- The definition of a lobby is a central hall at the entrance to a building or a large waiting room.
An example of a lobby is the reception area in a large business office.
- To lobby is defined as to try to influence a public official in favor of something, or to try to get a law passed.
An example of to lobby is an oil company sending representatives to Congress to express their opinion about why a law should or should not be passed.
The lobby in an office building.
lobby definition by Webster's New World
- a hall or large anteroom, as a waiting room or vestibule of an apartment house, hotel, theater, etc.
- a large hall adjacent to the assembly hall of a legislature and open to the public
- ☆ a group of lobbyists representing the same special interest: the oil lobby
Origin: Late Latin lobia: see lodge
- to act as a lobbyist
- to attempt to influence a public official in favor of something: often with for
Origin: after the practice of meeting with legislators in the lobby ()
- to attempt to influence (a public official) by acting as a lobbyist
- to attempt to influence the passage of (a measure) by acting as a lobbyist
lobby definition by American Heritage Dictionary
noun pl. lob·bies
- A hall, foyer, or waiting room at or near the entrance to a building, such as a hotel or theater.
- A public room next to the assembly chamber of a legislative body.
- A group of persons engaged in trying to influence legislators or other public officials in favor of a specific cause: the banking lobby; the labor lobby.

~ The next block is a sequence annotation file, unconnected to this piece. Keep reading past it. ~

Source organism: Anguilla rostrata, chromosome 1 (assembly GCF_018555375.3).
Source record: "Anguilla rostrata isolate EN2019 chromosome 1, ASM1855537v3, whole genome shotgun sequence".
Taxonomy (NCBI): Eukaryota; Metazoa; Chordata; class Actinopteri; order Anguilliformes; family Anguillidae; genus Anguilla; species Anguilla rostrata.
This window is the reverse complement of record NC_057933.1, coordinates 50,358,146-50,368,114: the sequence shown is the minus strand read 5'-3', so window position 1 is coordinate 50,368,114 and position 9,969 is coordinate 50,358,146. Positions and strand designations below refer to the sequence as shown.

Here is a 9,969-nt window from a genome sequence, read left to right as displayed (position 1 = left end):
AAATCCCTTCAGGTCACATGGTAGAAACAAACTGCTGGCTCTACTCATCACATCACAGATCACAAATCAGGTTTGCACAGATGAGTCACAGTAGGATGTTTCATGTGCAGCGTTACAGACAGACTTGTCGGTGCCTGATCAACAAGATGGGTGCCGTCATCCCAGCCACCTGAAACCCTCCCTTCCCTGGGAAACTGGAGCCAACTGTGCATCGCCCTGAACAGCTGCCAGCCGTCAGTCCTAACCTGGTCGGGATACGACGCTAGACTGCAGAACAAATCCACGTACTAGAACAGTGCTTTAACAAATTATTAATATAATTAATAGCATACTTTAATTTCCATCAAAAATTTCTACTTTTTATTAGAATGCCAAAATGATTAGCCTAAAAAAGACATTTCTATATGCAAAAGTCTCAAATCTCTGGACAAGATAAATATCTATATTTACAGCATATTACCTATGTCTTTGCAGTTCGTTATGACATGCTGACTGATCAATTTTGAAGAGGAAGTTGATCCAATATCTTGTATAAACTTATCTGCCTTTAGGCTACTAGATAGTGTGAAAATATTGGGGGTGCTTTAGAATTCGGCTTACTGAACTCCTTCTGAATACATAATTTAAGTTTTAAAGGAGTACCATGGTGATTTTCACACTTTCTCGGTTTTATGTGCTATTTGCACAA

- To try to influence public officials on behalf of or against (proposed legislation, for example): lobbied the bill through Congress; lobbied the bill to a negative vote.
- To try to influence (an official) to take a desired action.
Origin: Medieval Latin lobia, monastic cloister, of Germanic origin.
- lobˈby·er, lobˈby·ist noun
- lobˈby·ism noun
lobby - Cultural Definition
A group whose members share certain goals and work to bring about the passage, modification, or defeat of laws that affect these goals. Lobbies (also called interest groups or pressure groups) can be long-standing (such as minority groups struggling to have their civil rights guaranteed) or ad hoc (such as a community threatened by proposed construction of a nuclear power plant). Lobbies may use grassroots methods, such as local rallies and campaigns, to build support for their cause and often employ professional lobbyists, who testify before congressional committees and approach policymakers in all government branches. Powerful lobbies, such as the AFL-CIO and the American Legion, with millions of members, have succeeded in establishing influence in Washington, D.C.